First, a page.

STIR-FRIED CELTUCE WITH WOOD EAR MUSHROOMS
This Stir-Fried Celtuce with Wood Ear Mushrooms recipe may look simple, but it’s one of the most fulfilling vegetable stir-fries you can cook. In addition, it’s a refreshing break from the usual garlicky stir-fry of greens.
JUST LIKE THE RESTAURANT!
The stir-fried celtuce is one of my go-to dishes whenever we visit our favorite Chinese restaurant.
As surprising as it may seem, even a family of Chinese cuisine bloggers occasionally stops by their neighborhood Chinese restaurant for a meal.
In the restaurant’s kitchen, everything is cooked to perfection and topped with the lightest, clearest, gleaming sauces, just right for a dish of white rice. There’s something about the simplified home-cooked version of celtuce that never did it credit.
After researching this meal in detail on our most recent restaurant visit (now a nostalgic memory), we’ve discovered a few critical elements to make it well:
- There should be no browning of anything! Also, pay attention to how long the garlic takes to cook. Because it isn’t typical of the recipe, the ginger and chili peppers are softly sautéed first before the garlic is added.
- Crisp, barely cooked celtuce is the ideal texture for this dish. It has a more vibrant flavor and a smoother texture. Vegetables that are wet are disgusting.
- The secret is in the sauce. Shaoxing wine, chicken stock, and a dash of salt and sugar flavor the cornstarch slurry. When it comes to adding MSG, I wouldn’t tell you either.
At its finest, this is home-style cuisine done in a restaurant setting.
WHAT IS CELTUCE?
Celtuce (wōsǔn) is a variety of lettuce produced primarily for the strong stems on its leaves.
At first glance, the word appears to have a sleazy connotation Anyone who has grown lettuce at home only to have the plants grow far taller than a typical head of lettuce with leaves coming out of the sides knows what I’m referring to.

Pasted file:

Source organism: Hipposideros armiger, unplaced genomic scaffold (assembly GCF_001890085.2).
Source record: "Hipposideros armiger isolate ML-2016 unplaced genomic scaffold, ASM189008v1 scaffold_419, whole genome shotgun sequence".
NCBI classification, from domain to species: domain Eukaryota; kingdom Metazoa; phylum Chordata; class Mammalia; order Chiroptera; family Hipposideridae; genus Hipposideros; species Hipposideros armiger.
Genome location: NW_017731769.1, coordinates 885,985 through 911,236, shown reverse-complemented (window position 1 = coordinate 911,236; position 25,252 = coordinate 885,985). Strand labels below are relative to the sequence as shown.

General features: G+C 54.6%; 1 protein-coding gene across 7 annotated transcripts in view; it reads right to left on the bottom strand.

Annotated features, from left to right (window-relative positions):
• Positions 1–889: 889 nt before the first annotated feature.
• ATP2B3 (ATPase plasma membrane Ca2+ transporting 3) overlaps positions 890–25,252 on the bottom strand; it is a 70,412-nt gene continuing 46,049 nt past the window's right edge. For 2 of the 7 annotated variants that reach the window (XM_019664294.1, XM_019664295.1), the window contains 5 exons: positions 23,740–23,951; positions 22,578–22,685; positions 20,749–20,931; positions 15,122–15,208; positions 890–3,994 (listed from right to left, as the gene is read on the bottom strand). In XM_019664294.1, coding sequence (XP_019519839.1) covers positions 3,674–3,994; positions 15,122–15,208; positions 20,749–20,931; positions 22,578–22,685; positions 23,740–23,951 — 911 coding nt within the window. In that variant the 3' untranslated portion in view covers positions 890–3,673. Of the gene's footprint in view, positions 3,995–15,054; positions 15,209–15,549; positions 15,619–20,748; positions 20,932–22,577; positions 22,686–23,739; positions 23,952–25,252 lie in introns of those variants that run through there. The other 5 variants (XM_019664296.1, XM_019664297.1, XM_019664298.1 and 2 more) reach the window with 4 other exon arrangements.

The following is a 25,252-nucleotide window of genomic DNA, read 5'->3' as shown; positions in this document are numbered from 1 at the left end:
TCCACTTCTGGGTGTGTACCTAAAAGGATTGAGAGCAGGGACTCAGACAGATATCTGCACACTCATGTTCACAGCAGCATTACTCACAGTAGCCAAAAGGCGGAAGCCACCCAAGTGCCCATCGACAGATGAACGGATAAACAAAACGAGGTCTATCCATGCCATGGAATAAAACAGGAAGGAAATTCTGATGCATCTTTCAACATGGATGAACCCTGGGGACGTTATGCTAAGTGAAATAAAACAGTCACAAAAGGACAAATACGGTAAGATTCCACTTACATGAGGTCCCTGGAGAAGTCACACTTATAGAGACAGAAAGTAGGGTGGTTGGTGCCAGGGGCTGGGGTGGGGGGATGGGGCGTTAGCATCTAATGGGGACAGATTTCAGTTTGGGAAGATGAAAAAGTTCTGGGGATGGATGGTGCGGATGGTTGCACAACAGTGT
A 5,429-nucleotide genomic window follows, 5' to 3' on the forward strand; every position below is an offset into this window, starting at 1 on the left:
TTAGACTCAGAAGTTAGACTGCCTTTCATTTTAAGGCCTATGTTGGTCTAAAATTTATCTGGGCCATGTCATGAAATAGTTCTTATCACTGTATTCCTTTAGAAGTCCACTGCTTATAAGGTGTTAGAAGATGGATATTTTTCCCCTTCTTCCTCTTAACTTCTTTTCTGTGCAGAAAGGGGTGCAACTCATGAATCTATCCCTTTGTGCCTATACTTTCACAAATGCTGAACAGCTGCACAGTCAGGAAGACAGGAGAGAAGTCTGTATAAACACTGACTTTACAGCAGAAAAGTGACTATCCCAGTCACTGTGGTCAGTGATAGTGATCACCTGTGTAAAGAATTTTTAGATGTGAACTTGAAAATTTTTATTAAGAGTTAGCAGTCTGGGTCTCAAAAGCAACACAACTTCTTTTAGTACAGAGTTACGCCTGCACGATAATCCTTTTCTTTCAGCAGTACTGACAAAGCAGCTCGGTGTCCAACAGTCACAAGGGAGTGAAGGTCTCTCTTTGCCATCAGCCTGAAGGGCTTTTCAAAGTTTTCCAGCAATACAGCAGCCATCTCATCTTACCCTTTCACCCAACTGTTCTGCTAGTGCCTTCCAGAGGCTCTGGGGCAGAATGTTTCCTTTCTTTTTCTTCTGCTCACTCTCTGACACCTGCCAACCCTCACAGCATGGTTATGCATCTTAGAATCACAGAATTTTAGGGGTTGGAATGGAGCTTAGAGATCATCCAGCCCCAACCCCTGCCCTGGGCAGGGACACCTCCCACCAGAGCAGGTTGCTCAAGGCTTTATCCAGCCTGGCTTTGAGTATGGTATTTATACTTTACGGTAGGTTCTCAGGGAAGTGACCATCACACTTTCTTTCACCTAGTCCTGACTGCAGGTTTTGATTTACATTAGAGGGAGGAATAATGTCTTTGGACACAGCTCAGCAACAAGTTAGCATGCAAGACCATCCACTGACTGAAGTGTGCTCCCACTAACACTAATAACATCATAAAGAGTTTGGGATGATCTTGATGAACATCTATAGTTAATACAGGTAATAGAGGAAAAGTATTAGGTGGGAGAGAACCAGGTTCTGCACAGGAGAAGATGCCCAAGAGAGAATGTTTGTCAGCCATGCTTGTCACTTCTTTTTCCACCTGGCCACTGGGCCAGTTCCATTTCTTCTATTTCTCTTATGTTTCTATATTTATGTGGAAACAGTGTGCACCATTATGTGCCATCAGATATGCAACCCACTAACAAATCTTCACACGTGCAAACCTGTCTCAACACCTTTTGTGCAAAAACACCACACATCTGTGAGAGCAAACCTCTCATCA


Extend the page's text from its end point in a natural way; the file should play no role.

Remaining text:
You can even see where the leaves were pulled off around the stem when you buy these long, conical vegetables at the supermarket. In Chinese supermarkets, you may get a broad selection of spring and summer vegetables, including this one.
The best specimens to look for are those that are still brilliant green (and not yellowing) with few or no brown patches. Some brown patches where the leaves were removed are fine, as you’ll peel them before cooking.
What’s the best way to prepare celtuce? One of our family’s favorites is prepared this way, and I enjoy it as well. Pork with Garlic Sauce (yuxiang rousi) is another dish in which you can experiment with this ingredient:
- 10 dried wood ear mushrooms
- 4 thin slices of ginger
- 3 cloves of thinly sliced garlic
- 2 tablespoons of vegetable oil
- 2 teaspoons of cornstarch (dissolved in 1 tbsp of water)
- 1 large celtuce stem
- 1-3 dried chili peppers
- 1 tablespoon of Shaoxing wine
- 1/2 red bell pepper
- 1/3 cup of vegetable/chicken stock, or water
- 1/4 teaspoon of salt
- 1/4 teaspoon of sugar
- The first step is to rehydrate the wood ears by soaking them in warm water for a few minutes (this should take about 30 minutes). This can be done ahead of time and kept in the refrigerator. Then, after they’ve been thoroughly rehydrated, cut them in half or thirds and rinse them again.
- Remove the celtuce’s rough outer skin with a paring knife or peeler, then cut it into 1/8-inch-thick rounds on the diagonal. The peppers should be seeded and sliced into small pieces.
- One and one-fourth cups of chicken stock should be combined with one and one-fourth teaspoons of salt, sugar, and Shaoxing wine, according to the package directions. Set aside for later.
- The wok should be heated to a high temperature. It’s time to add 2 teaspoons of oil around the perimeter when it’s starting to go smokey. Stir in the ginger and cook for 15-30 seconds, until fragrant. Cook for a further few seconds after adding the dried chili peppers.
- Then, add the fresh peppers in pieces. A quick 30-second stir-fry should do the trick. Add wood ears to the hat. Cook for approximately one minute after tossing. Except for the ginger, which can get a slight golden color, nothing else should be brown.
- Then, add the garlic and celtuce to the mix.. For a minute and a half, stir-fry. Stir in the stock mixture that has been pre-mixed before adding the rest of the ingredients. As long as you enjoy a little crunch to your celtuce and wood ears at this time, they’re ready to eat.
- Make sure the cornstarch slurry is thoroughly blended before adding it to the sauce, and whisk continually as you pour it in. Toss the vegetables with the sauce after it has thickened. 30 seconds should be enough time. Now it’s time to eat!